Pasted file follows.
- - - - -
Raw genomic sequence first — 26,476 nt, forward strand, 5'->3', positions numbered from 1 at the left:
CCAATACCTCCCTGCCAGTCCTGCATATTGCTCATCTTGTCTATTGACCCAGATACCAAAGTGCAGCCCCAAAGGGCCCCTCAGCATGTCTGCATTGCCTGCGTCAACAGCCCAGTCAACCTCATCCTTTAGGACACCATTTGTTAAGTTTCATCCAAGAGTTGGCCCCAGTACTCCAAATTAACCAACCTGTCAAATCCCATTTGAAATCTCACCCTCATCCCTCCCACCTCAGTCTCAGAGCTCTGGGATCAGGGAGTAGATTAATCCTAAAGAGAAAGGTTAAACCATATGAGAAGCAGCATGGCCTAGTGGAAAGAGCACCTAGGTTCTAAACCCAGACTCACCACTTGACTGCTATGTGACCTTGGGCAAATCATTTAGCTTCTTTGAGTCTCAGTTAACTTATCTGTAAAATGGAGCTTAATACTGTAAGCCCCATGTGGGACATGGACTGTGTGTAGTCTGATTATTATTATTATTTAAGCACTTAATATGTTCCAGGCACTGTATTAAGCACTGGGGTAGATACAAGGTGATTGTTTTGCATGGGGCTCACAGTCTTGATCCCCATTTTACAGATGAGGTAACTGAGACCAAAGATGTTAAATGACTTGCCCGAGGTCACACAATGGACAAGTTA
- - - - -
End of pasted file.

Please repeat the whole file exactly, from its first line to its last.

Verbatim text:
Raw genomic sequence first — 26,476 nt, forward strand, 5'->3', positions numbered from 1 at the left:
CCAATACCTCCCTGCCAGTCCTGCATATTGCTCATCTTGTCTATTGACCCAGATACCAAAGTGCAGCCCCAAAGGGCCCCTCAGCATGTCTGCATTGCCTGCGTCAACAGCCCAGTCAACCTCATCCTTTAGGACACCATTTGTTAAGTTTCATCCAAGAGTTGGCCCCAGTACTCCAAATTAACCAACCTGTCAAATCCCATTTGAAATCTCACCCTCATCCCTCCCACCTCAGTCTCAGAGCTCTGGGATCAGGGAGTAGATTAATCCTAAAGAGAAAGGTTAAACCATATGAGAAGCAGCATGGCCTAGTGGAAAGAGCACCTAGGTTCTAAACCCAGACTCACCACTTGACTGCTATGTGACCTTGGGCAAATCATTTAGCTTCTTTGAGTCTCAGTTAACTTATCTGTAAAATGGAGCTTAATACTGTAAGCCCCATGTGGGACATGGACTGTGTGTAGTCTGATTATTATTATTATTTAAGCACTTAATATGTTCCAGGCACTGTATTAAGCACTGGGGTAGATACAAGGTGATTGTTTTGCATGGGGCTCACAGTCTTGATCCCCATTTTACAGATGAGGTAACTGAGACCAAAGATGTTAAATGACTTGCCCGAGGTCACACAATGGACAAGTTA